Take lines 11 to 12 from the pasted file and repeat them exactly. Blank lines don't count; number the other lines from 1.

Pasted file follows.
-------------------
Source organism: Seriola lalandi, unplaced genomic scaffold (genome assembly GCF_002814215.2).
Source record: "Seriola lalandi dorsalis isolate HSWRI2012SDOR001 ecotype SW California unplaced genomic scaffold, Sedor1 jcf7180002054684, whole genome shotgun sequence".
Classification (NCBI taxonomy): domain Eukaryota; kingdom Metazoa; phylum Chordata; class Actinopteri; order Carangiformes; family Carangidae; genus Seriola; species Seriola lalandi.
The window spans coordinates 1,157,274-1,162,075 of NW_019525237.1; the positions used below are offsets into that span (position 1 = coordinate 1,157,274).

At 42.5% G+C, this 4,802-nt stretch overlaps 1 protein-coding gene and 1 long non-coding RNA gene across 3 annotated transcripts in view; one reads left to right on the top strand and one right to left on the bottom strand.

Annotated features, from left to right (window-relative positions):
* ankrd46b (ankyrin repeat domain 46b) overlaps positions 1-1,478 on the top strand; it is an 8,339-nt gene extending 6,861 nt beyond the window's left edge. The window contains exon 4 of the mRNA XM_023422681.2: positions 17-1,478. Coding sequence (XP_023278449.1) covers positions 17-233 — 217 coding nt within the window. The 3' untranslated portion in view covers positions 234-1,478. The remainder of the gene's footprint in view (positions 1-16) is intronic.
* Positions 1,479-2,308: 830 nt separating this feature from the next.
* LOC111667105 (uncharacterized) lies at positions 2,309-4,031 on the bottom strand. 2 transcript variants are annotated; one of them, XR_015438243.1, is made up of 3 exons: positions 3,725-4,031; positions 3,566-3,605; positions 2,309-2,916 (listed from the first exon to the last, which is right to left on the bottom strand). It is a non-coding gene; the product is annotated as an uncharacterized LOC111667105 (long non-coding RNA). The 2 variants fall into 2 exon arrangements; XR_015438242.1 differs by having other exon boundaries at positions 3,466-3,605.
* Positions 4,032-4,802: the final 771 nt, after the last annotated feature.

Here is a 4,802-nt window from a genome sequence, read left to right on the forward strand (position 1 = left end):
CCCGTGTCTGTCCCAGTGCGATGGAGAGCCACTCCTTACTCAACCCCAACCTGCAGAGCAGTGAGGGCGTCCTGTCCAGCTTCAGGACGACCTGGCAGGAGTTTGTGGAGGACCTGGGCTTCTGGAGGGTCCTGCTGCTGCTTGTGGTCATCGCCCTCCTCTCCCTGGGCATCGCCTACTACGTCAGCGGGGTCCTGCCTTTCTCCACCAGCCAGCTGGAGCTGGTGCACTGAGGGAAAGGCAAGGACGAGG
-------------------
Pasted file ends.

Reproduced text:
Here is a 4,802-nt window from a genome sequence, read left to right on the forward strand (position 1 = left end):
CCCGTGTCTGTCCCAGTGCGATGGAGAGCCACTCCTTACTCAACCCCAACCTGCAGAGCAGTGAGGGCGTCCTGTCCAGCTTCAGGACGACCTGGCAGGAGTTTGTGGAGGACCTGGGCTTCTGGAGGGTCCTGCTGCTGCTTGTGGTCATCGCCCTCCTCTCCCTGGGCATCGCCTACTACGTCAGCGGGGTCCTGCCTTTCTCCACCAGCCAGCTGGAGCTGGTGCACTGAGGGAAAGGCAAGGACGAGG